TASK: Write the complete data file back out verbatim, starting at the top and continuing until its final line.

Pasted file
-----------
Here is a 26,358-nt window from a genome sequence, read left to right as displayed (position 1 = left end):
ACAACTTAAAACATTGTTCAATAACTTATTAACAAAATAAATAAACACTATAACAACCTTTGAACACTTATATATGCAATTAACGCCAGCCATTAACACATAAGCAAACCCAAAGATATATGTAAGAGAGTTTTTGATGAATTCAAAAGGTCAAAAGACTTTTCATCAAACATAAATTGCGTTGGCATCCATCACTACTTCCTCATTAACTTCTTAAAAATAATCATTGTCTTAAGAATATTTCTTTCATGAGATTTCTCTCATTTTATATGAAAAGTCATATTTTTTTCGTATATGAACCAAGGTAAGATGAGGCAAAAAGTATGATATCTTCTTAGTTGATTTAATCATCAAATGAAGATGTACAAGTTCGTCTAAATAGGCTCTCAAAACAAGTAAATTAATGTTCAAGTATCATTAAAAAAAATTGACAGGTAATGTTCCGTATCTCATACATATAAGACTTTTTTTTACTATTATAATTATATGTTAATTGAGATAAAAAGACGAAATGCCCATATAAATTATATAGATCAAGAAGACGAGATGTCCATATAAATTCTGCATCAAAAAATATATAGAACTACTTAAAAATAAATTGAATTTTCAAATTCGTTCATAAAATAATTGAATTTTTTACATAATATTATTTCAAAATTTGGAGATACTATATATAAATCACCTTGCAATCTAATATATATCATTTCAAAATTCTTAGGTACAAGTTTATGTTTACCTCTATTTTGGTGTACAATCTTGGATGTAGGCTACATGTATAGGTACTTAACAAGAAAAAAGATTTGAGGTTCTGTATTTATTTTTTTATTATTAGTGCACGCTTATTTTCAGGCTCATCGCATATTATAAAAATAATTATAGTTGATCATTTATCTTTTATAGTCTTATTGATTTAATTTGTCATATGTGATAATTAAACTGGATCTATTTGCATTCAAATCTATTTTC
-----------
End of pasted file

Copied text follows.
Here is a 26,358-nt window from a genome sequence, read left to right as displayed (position 1 = left end):
ACAACTTAAAACATTGTTCAATAACTTATTAACAAAATAAATAAACACTATAACAACCTTTGAACACTTATATATGCAATTAACGCCAGCCATTAACACATAAGCAAACCCAAAGATATATGTAAGAGAGTTTTTGATGAATTCAAAAGGTCAAAAGACTTTTCATCAAACATAAATTGCGTTGGCATCCATCACTACTTCCTCATTAACTTCTTAAAAATAATCATTGTCTTAAGAATATTTCTTTCATGAGATTTCTCTCATTTTATATGAAAAGTCATATTTTTTTCGTATATGAACCAAGGTAAGATGAGGCAAAAAGTATGATATCTTCTTAGTTGATTTAATCATCAAATGAAGATGTACAAGTTCGTCTAAATAGGCTCTCAAAACAAGTAAATTAATGTTCAAGTATCATTAAAAAAAATTGACAGGTAATGTTCCGTATCTCATACATATAAGACTTTTTTTTACTATTATAATTATATGTTAATTGAGATAAAAAGACGAAATGCCCATATAAATTATATAGATCAAGAAGACGAGATGTCCATATAAATTCTGCATCAAAAAATATATAGAACTACTTAAAAATAAATTGAATTTTCAAATTCGTTCATAAAATAATTGAATTTTTTACATAATATTATTTCAAAATTTGGAGATACTATATATAAATCACCTTGCAATCTAATATATATCATTTCAAAATTCTTAGGTACAAGTTTATGTTTACCTCTATTTTGGTGTACAATCTTGGATGTAGGCTACATGTATAGGTACTTAACAAGAAAAAAGATTTGAGGTTCTGTATTTATTTTTTTATTATTAGTGCACGCTTATTTTCAGGCTCATCGCATATTATAAAAATAATTATAGTTGATCATTTATCTTTTATAGTCTTATTGATTTAATTTGTCATATGTGATAATTAAACTGGATCTATTTGCATTCAAATCTATTTTC